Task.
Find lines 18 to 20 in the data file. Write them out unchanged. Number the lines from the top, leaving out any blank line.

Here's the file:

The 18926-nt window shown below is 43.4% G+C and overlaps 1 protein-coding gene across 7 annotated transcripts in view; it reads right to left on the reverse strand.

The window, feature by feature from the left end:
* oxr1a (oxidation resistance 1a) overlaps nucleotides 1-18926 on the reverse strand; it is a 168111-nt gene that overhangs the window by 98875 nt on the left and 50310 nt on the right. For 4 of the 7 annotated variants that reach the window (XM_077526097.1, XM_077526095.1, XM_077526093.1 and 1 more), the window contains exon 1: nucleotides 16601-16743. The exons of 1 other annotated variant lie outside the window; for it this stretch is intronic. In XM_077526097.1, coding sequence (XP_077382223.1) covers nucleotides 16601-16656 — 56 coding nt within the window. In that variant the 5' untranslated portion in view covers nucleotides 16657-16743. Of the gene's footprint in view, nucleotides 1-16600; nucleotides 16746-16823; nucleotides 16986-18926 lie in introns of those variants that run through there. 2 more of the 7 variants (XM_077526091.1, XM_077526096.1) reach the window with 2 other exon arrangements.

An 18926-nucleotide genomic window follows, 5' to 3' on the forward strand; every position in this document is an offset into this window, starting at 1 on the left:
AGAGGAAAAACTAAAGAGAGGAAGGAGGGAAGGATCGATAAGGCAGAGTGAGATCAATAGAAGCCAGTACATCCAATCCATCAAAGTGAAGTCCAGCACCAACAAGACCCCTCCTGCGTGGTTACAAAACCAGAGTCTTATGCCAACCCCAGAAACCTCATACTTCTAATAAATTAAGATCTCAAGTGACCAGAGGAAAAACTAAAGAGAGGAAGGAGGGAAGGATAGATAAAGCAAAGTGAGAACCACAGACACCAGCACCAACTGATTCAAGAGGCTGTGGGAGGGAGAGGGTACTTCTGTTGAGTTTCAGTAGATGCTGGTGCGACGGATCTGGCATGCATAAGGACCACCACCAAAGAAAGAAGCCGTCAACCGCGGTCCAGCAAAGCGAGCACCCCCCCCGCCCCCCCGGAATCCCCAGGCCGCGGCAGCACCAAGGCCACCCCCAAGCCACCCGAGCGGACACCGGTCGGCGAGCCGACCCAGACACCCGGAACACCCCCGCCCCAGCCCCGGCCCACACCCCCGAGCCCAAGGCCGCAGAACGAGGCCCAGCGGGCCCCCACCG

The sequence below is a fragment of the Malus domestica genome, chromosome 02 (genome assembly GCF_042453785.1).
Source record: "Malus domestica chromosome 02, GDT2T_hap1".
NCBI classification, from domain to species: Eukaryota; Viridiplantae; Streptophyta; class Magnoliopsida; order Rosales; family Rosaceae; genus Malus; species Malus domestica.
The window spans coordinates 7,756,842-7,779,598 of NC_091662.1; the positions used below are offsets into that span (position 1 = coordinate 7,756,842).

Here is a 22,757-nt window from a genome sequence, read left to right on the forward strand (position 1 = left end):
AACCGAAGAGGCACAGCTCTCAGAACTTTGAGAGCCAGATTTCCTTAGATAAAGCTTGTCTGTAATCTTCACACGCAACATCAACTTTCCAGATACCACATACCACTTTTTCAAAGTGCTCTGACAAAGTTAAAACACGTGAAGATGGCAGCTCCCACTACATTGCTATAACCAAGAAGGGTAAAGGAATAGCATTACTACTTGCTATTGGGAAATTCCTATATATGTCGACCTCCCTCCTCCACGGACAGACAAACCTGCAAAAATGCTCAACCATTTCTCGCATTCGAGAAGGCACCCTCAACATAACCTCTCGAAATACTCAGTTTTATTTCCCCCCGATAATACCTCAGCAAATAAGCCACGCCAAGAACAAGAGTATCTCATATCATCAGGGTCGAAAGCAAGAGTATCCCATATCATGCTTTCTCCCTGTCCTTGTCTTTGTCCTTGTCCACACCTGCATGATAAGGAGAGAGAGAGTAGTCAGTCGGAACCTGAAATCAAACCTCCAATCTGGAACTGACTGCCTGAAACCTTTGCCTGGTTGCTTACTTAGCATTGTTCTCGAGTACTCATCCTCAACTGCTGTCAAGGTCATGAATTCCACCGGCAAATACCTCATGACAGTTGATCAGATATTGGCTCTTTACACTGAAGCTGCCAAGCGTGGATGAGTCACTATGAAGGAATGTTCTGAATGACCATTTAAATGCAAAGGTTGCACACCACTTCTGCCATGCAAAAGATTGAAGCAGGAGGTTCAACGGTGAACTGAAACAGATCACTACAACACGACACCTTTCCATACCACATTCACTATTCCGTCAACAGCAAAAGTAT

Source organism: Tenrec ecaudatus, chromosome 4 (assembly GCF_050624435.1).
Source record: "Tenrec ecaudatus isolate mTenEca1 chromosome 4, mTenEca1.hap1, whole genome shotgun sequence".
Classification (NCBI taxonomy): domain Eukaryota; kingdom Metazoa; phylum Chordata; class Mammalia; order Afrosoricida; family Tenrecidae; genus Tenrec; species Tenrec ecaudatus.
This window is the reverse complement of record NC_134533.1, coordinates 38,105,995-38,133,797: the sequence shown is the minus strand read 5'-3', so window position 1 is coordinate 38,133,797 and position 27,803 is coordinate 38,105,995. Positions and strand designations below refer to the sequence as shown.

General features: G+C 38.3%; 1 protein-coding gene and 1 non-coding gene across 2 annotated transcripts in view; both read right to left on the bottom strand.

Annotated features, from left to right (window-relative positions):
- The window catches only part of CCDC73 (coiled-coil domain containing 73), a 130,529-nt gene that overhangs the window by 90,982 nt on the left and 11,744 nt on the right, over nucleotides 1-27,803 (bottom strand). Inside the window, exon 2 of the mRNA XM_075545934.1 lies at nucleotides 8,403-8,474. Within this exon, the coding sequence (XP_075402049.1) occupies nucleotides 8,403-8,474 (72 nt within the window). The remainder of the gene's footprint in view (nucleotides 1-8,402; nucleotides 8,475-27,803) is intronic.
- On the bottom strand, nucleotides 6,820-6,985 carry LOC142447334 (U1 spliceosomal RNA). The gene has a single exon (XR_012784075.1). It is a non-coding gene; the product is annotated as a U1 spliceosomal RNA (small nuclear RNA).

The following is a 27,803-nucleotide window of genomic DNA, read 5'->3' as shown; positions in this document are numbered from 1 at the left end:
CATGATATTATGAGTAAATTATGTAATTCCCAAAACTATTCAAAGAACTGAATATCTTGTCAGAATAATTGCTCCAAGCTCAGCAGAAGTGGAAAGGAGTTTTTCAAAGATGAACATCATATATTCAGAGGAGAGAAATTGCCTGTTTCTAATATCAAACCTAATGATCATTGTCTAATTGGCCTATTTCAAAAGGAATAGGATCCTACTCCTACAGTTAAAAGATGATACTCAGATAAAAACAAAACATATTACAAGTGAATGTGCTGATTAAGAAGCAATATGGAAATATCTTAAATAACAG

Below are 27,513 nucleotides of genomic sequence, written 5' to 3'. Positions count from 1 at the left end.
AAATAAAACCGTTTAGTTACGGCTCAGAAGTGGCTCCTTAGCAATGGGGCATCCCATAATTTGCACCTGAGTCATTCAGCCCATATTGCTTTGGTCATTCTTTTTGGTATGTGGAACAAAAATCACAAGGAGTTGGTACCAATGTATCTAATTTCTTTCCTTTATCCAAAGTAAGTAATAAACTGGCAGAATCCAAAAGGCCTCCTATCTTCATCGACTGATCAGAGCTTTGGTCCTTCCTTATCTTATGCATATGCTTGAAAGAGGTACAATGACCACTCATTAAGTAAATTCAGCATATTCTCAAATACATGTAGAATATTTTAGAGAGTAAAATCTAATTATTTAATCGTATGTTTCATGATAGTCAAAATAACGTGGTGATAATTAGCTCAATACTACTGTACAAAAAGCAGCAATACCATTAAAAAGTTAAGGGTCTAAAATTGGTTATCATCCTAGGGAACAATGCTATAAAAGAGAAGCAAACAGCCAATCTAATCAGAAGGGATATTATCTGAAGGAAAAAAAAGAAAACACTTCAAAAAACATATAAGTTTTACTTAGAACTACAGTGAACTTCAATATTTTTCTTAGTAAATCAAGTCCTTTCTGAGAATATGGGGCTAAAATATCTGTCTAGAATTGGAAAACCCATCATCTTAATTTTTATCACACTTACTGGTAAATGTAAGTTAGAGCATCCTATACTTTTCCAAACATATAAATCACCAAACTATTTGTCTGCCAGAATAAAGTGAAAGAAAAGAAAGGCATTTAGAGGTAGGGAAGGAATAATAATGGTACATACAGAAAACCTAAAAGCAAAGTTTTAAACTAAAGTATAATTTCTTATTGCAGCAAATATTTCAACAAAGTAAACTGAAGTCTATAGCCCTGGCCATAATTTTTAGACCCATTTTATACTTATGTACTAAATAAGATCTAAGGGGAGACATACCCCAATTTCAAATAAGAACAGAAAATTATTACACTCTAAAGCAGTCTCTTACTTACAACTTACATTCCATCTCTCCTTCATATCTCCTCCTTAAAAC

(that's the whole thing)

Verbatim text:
- The window catches only part of CCDC73 (coiled-coil domain containing 73), a 130,529-nt gene that overhangs the window by 90,982 nt on the left and 11,744 nt on the right, over nucleotides 1-27,803 (bottom strand). Inside the window, exon 2 of the mRNA XM_075545934.1 lies at nucleotides 8,403-8,474. Within this exon, the coding sequence (XP_075402049.1) occupies nucleotides 8,403-8,474 (72 nt within the window). The remainder of the gene's footprint in view (nucleotides 1-8,402; nucleotides 8,475-27,803) is intronic.
- On the bottom strand, nucleotides 6,820-6,985 carry LOC142447334 (U1 spliceosomal RNA). The gene has a single exon (XR_012784075.1). It is a non-coding gene; the product is annotated as a U1 spliceosomal RNA (small nuclear RNA).

The following is a 27,803-nucleotide window of genomic DNA, read 5'->3' as shown; positions in this document are numbered from 1 at the left end: